Facebook Reports Gains in Removing Objectionable Content
By Jeff Horwitz
Facebook Inc. reported gains in detecting hate speech,
child-abuse imagery and terrorist propaganda on its platforms,
arguing that its willingness to publish statistics on the removal
of objectionable content shows its commitment to transparency.
"The systems we've built for addressing these issues are more
advanced than what any other company has," Chief Executive Mark
Zuckerberg said Wednesday, adding that other internet companies
have avoided making similar disclosures because "they don't want to
admit they have a problem too."
The Facebook co-founder was unusually blunt in his criticism of
other internet and social-media platforms on a call with reporters,
but he didn't specifically name any competitors nor say where their
detection efforts and disclosure fall short.
Facebook, Alphabet Inc.'s Google and Twitter Inc. are among
large social-media companies that release reports aimed at giving
the public a window into their businesses. These firms have
responded to persistent complaints about illegal and offensive
content on their platforms by providing metrics to judge their
progress in removing it, sometimes before it gets flagged by
Facebook's enforcement report shows the volume of problematic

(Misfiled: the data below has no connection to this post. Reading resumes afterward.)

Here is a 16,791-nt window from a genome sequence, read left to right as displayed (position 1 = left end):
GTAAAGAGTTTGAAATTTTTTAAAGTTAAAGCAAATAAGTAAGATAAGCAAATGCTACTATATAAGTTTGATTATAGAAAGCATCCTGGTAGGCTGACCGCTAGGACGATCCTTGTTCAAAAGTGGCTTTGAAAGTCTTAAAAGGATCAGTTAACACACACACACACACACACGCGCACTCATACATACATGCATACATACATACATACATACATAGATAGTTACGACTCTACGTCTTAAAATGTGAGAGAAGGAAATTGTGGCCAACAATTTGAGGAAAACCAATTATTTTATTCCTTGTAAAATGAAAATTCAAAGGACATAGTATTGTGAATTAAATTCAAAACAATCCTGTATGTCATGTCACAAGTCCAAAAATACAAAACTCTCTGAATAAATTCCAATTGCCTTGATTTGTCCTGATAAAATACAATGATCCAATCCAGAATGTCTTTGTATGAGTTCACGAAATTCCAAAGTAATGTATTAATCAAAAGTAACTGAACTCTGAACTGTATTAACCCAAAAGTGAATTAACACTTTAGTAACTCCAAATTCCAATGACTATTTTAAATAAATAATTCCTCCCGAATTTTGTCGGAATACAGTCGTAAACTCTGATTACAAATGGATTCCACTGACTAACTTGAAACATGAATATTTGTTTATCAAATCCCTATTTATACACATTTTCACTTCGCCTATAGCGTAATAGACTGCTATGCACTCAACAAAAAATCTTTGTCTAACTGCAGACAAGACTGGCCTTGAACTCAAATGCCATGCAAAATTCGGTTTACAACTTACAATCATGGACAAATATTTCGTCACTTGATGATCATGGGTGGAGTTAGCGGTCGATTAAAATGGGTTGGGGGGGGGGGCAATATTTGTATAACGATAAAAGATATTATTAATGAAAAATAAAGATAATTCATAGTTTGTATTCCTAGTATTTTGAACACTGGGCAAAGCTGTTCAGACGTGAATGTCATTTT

content it hosts remains staggering, with more than 12 million
pieces of child nudity or sexual-abuse content alone being removed
from the main Facebook platform and Instagram during the September
quarter. But the company said the actual frequency with which such
material is viewed is so small that it can't be reliably measured,
with such posts accounting for less than 0.04% of what users
The report marked the first time the company reported
content-enforcement statistics for Instagram, which is
significantly less successful than the Facebook platform at
detecting terrorist propaganda, child exploitation and self-harm
content before it is reported by users.
On Facebook, all but 3% of suicide and self-harm content is
removed from the platform without reports from users, the company
said. Instagram users are still responsible for flagging 21% of
similar content that is eventually removed.
Vishal Shah, Instagram's head of product, said the disparity
partially reflects Facebook having more mature artificial
intelligence systems, and he pledged Instagram would make gains
Facebook also touted its progress this year in removing posts
that violate its policy barring illicit firearm and drug sales. It
said about 6.7 million pieces of such content was removed from
Facebook in the most recent quarter, up from nearly 1.5 million in
the first quarter.
Facebook has faced criticism over its Marketplace operations in
connection with gun sellers being able to dodge prohibitions
designed to end such activity.
U.S. Attorney General William Barr and international officials
in recent months have criticized Facebook's plan to roll out
encrypted messaging across its services, a step that would make it
harder for either the company or law enforcement to monitor for
Mr. Zuckerberg acknowledged "real tension" between encryption
and safety. At the same time, he said Facebook should be credited
for helping make society safer by doing a better job of policing
the company's platforms.
Write to Jeff Horwitz at Jeff.Horwitz@wsj.com
(END) Dow Jones Newswires
November 13, 2019 19:09 ET (00:09 GMT)
Copyright (c) 2019 Dow Jones & Company, Inc.
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